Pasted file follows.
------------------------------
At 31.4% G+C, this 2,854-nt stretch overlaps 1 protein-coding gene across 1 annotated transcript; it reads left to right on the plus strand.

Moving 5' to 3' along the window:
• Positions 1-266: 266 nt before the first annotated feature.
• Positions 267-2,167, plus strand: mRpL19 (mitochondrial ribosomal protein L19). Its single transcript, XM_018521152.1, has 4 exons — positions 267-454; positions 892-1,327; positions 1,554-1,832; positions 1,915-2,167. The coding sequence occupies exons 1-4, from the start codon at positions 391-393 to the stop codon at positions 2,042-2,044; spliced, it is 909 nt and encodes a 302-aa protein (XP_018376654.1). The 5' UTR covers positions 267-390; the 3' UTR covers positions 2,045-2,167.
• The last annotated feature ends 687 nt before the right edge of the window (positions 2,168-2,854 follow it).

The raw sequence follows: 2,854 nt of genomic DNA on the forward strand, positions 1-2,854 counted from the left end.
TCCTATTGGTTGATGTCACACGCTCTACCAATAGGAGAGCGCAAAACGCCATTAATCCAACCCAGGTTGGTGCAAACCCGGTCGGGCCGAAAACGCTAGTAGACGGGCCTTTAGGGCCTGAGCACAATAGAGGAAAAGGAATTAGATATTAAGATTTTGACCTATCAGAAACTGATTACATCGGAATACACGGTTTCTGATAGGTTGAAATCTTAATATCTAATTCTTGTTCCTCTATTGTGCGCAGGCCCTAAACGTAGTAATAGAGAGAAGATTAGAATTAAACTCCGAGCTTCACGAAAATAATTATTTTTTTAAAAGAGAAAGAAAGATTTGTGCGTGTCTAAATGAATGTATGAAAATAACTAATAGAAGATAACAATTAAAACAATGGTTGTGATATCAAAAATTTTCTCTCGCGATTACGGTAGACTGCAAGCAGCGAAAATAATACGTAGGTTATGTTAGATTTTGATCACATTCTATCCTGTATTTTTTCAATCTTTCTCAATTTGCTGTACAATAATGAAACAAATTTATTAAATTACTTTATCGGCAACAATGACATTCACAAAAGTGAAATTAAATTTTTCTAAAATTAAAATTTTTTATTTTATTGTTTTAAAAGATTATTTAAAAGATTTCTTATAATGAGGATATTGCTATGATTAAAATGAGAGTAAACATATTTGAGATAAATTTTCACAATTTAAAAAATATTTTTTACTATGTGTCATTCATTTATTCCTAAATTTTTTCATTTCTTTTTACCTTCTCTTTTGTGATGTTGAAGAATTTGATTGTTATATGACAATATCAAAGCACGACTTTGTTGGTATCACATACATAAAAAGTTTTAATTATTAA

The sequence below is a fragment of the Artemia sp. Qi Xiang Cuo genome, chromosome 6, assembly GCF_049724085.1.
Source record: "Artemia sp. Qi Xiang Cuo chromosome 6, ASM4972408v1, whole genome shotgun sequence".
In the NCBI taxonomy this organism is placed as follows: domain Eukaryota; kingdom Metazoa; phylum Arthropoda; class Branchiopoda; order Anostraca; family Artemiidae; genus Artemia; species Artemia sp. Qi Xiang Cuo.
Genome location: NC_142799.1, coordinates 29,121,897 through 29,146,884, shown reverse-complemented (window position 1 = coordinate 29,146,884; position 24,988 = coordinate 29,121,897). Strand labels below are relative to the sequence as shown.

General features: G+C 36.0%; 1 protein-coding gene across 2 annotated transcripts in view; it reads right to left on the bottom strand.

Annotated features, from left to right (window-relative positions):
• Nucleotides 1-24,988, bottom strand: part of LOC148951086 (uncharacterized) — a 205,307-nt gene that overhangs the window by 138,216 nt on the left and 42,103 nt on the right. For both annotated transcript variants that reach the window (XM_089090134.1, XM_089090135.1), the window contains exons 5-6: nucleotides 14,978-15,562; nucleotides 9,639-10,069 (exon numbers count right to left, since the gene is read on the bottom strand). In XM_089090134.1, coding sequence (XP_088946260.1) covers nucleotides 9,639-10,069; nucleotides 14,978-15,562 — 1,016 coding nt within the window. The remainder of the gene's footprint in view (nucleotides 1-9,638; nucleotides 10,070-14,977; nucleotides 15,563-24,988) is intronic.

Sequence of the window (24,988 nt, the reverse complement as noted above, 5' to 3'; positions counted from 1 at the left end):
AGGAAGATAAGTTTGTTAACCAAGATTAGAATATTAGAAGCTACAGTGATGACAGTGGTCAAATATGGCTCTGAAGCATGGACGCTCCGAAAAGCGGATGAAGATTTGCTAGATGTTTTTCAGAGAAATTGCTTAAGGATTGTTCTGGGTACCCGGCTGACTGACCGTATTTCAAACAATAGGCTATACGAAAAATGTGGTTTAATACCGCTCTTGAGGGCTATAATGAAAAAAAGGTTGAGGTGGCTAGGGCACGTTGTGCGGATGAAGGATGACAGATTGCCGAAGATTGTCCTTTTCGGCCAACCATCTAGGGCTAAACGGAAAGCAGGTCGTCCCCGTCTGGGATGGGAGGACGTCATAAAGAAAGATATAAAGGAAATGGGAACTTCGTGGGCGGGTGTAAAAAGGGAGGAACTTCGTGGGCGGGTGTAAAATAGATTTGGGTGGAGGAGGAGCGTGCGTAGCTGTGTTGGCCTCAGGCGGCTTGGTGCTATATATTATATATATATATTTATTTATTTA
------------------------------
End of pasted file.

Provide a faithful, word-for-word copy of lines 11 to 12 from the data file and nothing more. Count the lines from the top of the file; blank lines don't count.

Genome location: NC_142799.1, coordinates 29,121,897 through 29,146,884, shown reverse-complemented (window position 1 = coordinate 29,146,884; position 24,988 = coordinate 29,121,897). Strand labels below are relative to the sequence as shown.

General features: G+C 36.0%; 1 protein-coding gene across 2 annotated transcripts in view; it reads right to left on the bottom strand.